Tara Reel, of Virginia Beach, Virginia, is a master’s degree student in both the urban and regional planning (MURP) and public administration (MPA) in the School of Public and International Affairs (SPIA). A native of West Virginia, Reel received an undergraduate degree in Political Science from Davis and Elkins College. Prior to attending Virginia Tech, she worked in local government for the City of Virginia Beach, serving as the assistant to the legislative liaison for intergovernmental relations working with government at the local, state and federal levels. At Virginia Tech, she has served as vice president of the Graduate Student Assembly (GSA), president and founder of the Virginia Tech student chapter of Women in Transportation Seminar (WTS) International, a field reporter for the award-winning “Save Our Towns” video series, and a research assistant at the Virginia Tech Transportation Institute (VTTI).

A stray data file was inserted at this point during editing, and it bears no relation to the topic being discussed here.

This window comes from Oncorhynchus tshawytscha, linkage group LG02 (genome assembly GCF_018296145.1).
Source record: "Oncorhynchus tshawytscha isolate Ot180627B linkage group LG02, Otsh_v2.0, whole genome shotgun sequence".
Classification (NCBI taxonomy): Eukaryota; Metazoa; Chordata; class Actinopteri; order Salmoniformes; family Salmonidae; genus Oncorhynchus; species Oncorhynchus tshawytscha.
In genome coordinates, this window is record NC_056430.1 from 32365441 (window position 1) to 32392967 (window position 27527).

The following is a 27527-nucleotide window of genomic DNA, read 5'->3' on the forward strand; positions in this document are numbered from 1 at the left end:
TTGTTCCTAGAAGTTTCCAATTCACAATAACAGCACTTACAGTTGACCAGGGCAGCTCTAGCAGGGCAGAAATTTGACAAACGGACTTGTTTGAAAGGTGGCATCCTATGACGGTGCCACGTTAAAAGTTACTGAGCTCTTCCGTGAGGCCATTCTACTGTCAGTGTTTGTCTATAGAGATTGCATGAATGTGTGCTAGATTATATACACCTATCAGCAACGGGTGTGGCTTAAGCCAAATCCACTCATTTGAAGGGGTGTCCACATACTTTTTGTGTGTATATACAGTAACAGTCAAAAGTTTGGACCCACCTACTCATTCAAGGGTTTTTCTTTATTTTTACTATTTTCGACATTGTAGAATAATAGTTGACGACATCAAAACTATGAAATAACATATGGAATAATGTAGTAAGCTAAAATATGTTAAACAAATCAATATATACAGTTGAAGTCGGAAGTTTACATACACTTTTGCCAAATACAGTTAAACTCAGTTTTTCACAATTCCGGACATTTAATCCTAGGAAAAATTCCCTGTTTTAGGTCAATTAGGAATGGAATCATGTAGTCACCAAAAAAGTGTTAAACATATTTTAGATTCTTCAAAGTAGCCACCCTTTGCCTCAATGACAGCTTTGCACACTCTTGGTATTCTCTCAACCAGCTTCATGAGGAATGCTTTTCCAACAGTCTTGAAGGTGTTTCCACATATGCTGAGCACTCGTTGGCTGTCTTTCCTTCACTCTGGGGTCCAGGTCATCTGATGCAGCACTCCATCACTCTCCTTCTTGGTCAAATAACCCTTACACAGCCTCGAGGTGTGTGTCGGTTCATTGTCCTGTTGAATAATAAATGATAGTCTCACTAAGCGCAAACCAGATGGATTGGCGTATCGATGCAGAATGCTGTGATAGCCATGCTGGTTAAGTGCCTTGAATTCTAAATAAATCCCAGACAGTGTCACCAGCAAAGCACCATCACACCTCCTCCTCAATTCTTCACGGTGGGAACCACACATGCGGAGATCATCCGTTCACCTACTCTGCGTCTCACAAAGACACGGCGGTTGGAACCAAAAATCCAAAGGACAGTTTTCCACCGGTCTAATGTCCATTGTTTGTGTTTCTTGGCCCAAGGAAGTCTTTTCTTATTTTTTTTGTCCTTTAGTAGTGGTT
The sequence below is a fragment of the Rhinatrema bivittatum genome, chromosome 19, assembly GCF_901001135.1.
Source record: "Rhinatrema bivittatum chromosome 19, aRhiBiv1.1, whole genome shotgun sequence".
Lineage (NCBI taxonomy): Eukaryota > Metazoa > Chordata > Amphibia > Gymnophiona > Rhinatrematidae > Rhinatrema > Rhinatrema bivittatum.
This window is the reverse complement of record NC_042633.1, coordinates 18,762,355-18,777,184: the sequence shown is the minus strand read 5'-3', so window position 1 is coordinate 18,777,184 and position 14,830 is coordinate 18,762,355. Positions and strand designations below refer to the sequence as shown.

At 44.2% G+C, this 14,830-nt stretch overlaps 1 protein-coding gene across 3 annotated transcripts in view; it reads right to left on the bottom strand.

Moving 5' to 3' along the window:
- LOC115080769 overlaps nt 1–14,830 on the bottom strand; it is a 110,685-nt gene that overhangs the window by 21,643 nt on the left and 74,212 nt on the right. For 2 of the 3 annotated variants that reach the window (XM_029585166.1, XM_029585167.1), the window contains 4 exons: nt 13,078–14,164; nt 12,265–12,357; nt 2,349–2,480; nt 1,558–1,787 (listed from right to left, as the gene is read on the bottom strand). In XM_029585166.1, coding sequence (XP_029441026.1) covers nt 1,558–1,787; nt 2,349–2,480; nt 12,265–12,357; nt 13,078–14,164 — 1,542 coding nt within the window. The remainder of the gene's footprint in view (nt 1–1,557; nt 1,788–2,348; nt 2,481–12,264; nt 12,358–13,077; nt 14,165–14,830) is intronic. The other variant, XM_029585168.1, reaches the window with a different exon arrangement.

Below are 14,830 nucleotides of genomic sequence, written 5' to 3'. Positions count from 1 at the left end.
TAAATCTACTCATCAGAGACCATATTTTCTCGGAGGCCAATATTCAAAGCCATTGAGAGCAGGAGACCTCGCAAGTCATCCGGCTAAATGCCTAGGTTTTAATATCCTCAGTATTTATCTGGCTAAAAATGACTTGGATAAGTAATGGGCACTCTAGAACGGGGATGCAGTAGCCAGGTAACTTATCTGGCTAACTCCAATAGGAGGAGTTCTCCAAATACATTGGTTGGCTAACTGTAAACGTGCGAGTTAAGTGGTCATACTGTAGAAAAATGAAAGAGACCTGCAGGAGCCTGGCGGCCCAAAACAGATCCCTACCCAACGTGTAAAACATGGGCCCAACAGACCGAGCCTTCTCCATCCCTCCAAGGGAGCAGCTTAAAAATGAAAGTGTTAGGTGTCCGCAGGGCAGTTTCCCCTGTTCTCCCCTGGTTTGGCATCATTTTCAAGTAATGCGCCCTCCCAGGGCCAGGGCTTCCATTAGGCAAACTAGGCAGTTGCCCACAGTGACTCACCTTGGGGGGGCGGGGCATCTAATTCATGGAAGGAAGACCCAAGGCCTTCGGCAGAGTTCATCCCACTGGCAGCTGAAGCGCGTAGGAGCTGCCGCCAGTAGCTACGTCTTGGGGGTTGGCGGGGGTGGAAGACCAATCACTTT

Diversity Scholar project: (with Sreyoshi Bhaduri and Teneil Sivells) Develop a brief history of diversity milestones at Virginia Tech to be converted into a curriculum for a Graduate Teaching Assistant (GTA) workshop. The hope is to create meaningful dialogue with students regarding diversity and inclusion in all fields of study.